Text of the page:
Again this mostly relates to those who produce items; start marketing your seasonal items or at least make a start with planning your marketing campaign for the (fast) approaching festive season. 

I remember using the time to make a detailed inventory of all stock I had in store and assigning certain products to the seasons. This wasn’t written in concrete but I had a good idea of what I had at hand and what I needed to re-order in in preparation for the festive season ahead. 

With this information in mind I was then able to plan any offers and incentives to customers, as well as know what items would be taken to events to coincide with the theme of the event itself.



Take time out (AKA, don't just be a business owner!)

Another memory that came flooding back from the yonder years was the man next door to my shop who deliberately shut his doors for 2 weeks every August so he could go on holiday and enjoy his time away from his ‘quiet period.’ 

I initially found this behaviour to be maverick-like and a little risky (thoughts of “what if customers turn up to buy, find his shop closed and never go back to him again?” entered my mind) but over time I came to realise that he had the right idea.

Staying glued to a business at a time when all you’re doing is wasting valuable mental energy in worrying about low sales and enquiries and forgo-ing any available time that could be used more effectively to recharge your batteries was counter-productive.

So be kind to yourself and give yourself some time off too. You’ll probably come back with new ideas and a new clutch of intentional goals and aims to work towards before the end of the year. And remember, the only person you can rely on to be nice to you, is you.



Be prepared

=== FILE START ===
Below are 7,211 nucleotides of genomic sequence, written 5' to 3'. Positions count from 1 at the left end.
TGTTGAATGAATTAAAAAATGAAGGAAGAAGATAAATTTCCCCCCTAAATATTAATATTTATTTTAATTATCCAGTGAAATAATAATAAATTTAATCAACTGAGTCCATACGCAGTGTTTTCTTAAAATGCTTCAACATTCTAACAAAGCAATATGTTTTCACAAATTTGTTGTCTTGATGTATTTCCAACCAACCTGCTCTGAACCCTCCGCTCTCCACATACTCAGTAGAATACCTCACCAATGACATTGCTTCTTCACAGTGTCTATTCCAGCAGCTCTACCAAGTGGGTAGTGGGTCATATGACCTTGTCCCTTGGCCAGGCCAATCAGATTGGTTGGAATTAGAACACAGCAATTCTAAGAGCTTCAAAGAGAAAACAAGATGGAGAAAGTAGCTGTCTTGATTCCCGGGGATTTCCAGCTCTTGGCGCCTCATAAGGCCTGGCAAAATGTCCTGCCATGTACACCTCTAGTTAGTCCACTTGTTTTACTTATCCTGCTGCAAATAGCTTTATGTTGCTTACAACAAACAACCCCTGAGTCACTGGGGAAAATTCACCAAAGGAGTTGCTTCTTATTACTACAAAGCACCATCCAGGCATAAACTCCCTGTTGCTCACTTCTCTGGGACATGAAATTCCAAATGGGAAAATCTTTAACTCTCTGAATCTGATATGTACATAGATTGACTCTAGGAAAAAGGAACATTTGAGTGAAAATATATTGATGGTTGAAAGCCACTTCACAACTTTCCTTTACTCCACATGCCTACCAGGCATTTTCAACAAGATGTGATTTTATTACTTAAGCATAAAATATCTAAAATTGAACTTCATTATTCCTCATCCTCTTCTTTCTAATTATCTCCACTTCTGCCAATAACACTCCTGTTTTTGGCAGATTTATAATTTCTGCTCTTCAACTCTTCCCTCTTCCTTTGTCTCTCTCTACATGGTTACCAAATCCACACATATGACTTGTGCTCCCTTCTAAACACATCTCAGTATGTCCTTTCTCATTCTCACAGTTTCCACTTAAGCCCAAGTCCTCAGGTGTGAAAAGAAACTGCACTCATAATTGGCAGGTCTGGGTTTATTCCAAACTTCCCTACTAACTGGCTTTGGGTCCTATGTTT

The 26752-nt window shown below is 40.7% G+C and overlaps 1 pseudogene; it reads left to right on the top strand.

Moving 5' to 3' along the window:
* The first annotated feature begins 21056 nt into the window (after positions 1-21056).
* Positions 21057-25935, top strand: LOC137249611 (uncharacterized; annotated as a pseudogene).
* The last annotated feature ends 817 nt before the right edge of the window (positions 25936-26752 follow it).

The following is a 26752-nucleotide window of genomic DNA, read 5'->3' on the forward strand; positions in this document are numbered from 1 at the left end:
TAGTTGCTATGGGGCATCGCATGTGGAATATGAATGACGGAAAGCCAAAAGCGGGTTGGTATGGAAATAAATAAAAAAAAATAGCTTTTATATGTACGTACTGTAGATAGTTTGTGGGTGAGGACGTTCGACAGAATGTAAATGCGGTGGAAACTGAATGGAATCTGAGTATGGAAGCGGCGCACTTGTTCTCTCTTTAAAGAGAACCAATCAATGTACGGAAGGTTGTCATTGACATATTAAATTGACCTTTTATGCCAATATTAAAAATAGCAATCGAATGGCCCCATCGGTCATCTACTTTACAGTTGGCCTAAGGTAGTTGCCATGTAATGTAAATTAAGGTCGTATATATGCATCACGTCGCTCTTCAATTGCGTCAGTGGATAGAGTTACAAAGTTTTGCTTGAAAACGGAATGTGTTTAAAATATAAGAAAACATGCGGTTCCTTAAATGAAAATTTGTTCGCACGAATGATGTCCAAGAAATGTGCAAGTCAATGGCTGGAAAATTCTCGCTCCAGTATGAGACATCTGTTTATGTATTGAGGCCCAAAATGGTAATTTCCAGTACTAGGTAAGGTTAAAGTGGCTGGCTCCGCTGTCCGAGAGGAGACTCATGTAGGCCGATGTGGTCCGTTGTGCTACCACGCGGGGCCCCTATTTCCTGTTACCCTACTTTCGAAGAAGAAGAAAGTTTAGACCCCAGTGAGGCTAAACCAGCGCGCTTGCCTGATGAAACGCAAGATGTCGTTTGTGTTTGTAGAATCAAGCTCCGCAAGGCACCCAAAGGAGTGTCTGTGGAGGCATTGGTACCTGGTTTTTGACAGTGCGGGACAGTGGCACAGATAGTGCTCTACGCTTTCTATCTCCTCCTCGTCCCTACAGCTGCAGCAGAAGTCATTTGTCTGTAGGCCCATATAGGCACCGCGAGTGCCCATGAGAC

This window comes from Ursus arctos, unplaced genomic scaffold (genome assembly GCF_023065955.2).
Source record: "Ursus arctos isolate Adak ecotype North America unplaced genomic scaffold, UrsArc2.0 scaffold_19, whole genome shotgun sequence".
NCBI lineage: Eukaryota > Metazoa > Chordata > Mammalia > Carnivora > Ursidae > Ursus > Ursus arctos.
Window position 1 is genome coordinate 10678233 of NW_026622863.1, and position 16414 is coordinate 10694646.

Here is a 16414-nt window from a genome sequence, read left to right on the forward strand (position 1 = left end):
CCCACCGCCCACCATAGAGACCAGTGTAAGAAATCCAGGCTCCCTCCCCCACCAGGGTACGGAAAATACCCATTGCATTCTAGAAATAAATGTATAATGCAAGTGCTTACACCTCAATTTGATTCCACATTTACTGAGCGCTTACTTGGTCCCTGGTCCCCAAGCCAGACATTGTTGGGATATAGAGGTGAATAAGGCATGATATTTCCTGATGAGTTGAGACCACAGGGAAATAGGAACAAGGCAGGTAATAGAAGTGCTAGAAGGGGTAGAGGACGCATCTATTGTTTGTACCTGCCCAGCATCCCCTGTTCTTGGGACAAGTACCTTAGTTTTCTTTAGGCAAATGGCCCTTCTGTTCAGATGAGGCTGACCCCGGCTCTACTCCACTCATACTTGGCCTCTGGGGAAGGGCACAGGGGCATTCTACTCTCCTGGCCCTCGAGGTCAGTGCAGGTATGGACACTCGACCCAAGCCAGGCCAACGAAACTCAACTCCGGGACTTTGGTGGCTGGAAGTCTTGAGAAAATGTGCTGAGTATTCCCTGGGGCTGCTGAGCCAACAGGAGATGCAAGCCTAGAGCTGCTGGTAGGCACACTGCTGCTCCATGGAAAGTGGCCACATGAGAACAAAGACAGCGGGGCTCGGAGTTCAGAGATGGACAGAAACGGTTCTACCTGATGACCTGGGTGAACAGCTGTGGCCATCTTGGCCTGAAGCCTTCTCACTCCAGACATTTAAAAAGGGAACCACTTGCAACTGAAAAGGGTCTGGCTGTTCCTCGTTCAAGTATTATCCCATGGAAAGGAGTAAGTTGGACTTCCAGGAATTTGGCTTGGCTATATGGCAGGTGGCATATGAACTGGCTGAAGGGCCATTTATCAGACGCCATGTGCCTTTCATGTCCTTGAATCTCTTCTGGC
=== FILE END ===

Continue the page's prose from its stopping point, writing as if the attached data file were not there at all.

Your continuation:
This will come with time and you would be hard pressed not to notice seasonal changes in sales and interest in your products/ services over the course of building your business.

Use any available information you have to build a clearer picture of what sells well at any point in the year, and plan for these periods. 

As time goes on, you will have gathered so much valuable information on trends, sales forecasts, clients enquiries and reasons for up’s and low’s, and you can prepare yourself for what may be around the corner.



Don’t take it personally

Ahh this is better said than done, I really can relate.

You may see others around you, whether personally or on social media, and feel your stomach churning when it seems as though they are doing really well. 

It’s been said before but don't believe everything you read on the various social media platforms; it's highly highly unlikely that you’ll get a business owner who 100% spills the beans on how blooming hard times are and that it’s a constant worry how they’ll pay their rent, studio space, employee wages at the end of the week. It’s not fun to acknowledge and it most certainly isn’t fun to disclose the background troubles to the general public.

On that note though, I do applaud those who do take a stand and openly admit that times are hard and maybe this year hasn’t sailed by in the way they’d anticipated and hoped for at the start of the year. I also applaud those who take active steps in changing their fortune around and take risks in other ways that may be just the golden ticket for their venture. Without risk, nothing will change.

Seeing business lows in a personal way is extremely hard not to do, but it ultimately detracts you from using the same motivation to pull your socks up, pay attention to what matters to your business and make plans to pull yourself out of the slow season in whatever way you can control.


In summary, slow seasons can be hard to deal with, especially when you're growing or building your business and you’ve made good strides along the way. As with everything in life, there are many ebbs and flows and you’ve just got to focus on what you can control, accept not everything will be easy and in your favour and make a conscious decision to use all available information to form a robust plan to create little life-jackets for you at any point in the future when things take a downward turn.

And most importantly, be kind to yourself and remember the positives you’ve made so far, because I can assure you, there will be a lo of progress from the day you started to where you are now.